Unlike on Earth, where carbon dioxide leaving the body disperses into the air, CO2 exhaled by astronauts forms a cloud above their heads. Even though fans disperse the CO2 throughout the station, the levels cannot be brought down to acceptable levels. Chronic exposure to high CO2 levels can lead to memory problems, hearing disorders, nausea, sleep disorders, abdominal pain, diarrhea, and vomiting.

So it might be a good idea to hold off on traveling to Mars until we at least get that bit sorted out.

9

Solar Eclipses

Total Solar Eclipsehttps://www.pasco.com/eclipse

The conditions in the path of totality may shift quickly during a total solar eclipse. Temperatures drop, and the immediate area goes dark, often leading to changes in wind direction. 

What many of us don’t realize while we stare in awe at the sun is that animals often become very confused during solar eclipses. Not only larger animals and mammals but all living things, even microbes. We are yet to do proper testing on the effects of eclipses on plants and animal life in space. 

Another interesting fact is that eclipses disrupt certain radio wave frequencies – and we’re still trying to figure out why. Scientists suspect it has to do with how the sun interacts with the planet’s ionosphere, which has been shown to change in the wake of solar flares and storms. There’s still a lot we have to figure out.

8

Communication Delays

Communication Delayshttps://www.nasa.gov/missions/tech-demonstration/space-communications-7-things-you-need-to-know/#:~:text=When the planets are at,minutes to receive a response.

Phone calls on Earth are almost instantaneous. When we travel deeper into space, it turns into a different ball game.

A long-distance call from the US can travel about 18,000 mi, but if we’re thinking about space communication, those signals have to travel millions of miles.

For example, a one-way radio signal to Mars will take anywhere from 4.3 to 21 minutes, so getting a message out and receiving a reply can take up to 42 minutes.

It is also possible for the Sun to interfere with communication between Earth and Mars to the point that astronauts become cut off from Earth for weeks at a time. In addition to preventing astronauts from interacting socially, they will also prevent them from getting live support when they encounter technical difficulties.

7

Space Adaptation Syndrome

Space Adaptation Syndromehttps://www.sciencedaily.com/releases/2008/05/080521112119.htm

Can you imagine what it would feel like if your brain couldn’t figure out where up and down was?

Space sickness, also known as space adaptation syndrome, happens when an astronaut’s body struggles to adapt without the Earth’s gravitational pull. It’s been said to be a lot like motion sickness, but it comes with an added dash of disorientation, intense headaches, serious discomfort, and occasionally – nausea and vertigo. And trust me, throwing up in space is SO much worse than you can imagine.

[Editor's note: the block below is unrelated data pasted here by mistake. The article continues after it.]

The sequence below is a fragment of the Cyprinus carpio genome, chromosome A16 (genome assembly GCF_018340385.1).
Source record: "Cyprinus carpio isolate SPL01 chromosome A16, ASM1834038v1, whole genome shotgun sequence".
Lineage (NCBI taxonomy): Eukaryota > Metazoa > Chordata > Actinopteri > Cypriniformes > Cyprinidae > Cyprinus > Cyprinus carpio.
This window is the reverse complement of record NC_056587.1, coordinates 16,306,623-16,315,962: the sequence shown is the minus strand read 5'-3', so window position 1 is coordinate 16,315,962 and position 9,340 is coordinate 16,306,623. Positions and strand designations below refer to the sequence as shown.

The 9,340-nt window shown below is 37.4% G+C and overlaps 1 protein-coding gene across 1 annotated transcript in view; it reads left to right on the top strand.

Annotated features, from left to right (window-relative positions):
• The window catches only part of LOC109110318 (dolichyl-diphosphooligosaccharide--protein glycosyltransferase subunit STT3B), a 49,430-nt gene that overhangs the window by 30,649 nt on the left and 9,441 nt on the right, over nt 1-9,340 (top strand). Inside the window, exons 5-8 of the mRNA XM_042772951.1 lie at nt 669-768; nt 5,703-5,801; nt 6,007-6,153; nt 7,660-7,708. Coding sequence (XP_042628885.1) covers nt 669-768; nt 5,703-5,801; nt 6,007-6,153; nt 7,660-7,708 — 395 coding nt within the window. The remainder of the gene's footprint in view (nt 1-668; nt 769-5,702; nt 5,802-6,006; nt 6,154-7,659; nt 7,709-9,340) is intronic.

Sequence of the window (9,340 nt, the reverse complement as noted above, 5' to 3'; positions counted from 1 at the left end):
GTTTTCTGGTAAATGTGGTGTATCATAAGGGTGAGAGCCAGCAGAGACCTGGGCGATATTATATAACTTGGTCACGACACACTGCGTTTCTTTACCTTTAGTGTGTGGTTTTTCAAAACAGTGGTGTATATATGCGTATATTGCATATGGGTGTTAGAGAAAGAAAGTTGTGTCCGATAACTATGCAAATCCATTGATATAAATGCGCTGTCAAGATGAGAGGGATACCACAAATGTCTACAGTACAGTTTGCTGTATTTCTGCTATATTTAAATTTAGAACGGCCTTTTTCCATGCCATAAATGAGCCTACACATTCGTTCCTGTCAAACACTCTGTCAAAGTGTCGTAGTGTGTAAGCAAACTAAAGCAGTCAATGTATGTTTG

It’s not the lack of gravity that makes people sick, but rather the abrupt change in gravitational force. 

6

Space Pandemics

technicianshttps://www.nature.com/articles/nrmicro1264

Have you ever wondered why technicians and scientists working on the ISS dress like hospital surgeons? For the same reason, we do it down here – to avoid the transmission of germs.

Some pathogens are known to be capable of surviving in space, and we would not want to bring them back to Earth, nor would we want to send any of our super-resistant bugs there.

For example, Deinococcus radiodurans ranks as one of the most robust organisms known to science. It is a bacteria, not a virus, and can withstand a gamma radiation dose of 5,000 grays, whereas 5 grays is enough to kill an adult human. The only easy way to kill it is to boil it for 25 minutes. (Something like botulinum dies in 2 to 7 minutes – to put it into perspective).

Deinococcus has been found in various environments, from spoiled food to sewage and household dust. Can you imagine what would happen if we were to leave it in an alien environment during a space mission?

5

Psychological Consequences

Outer Spacehttps://www.theverge.com/2013/5/30/4377120/nasa-mars-psychology-wearable-sensors-astronauts

Currently, astronauts have been proven to benefit psychologically when they see the Earth in orbit while on the ISS. We have yet to learn what will happen if they start venturing further away from home.

Homesickness, depression, and even full-blown psychosis are some of the predicted consequences of not being able to see our home planet. The concerns are of such a nature that scientists have already given the obstacle a name – “Earth-out-of-view phenomenon.” 

There are also legitimate concerns that crewmates will turn violent on one another, as the biosphere tests we’ve conducted have already ended in crewmembers refusing to speak to one another except when dealing with critical tasks. Scientists are working on intensive mental health evaluation and therapy protocols for long space voyages due to the likely risks of a violent disagreement during the trip.

4

Deaths In Space

Viktor Patsayev, Vladislav Volkov, Georgi Dobrovolskihttp://uk.businessinsider.com/what-if-someone-dies-in-space-2015-4?r=US&IR=T

To date, only three people have died in space. Their names were Viktor Patsayev, Vladislav Volkov, and Georgi Dobrovolski.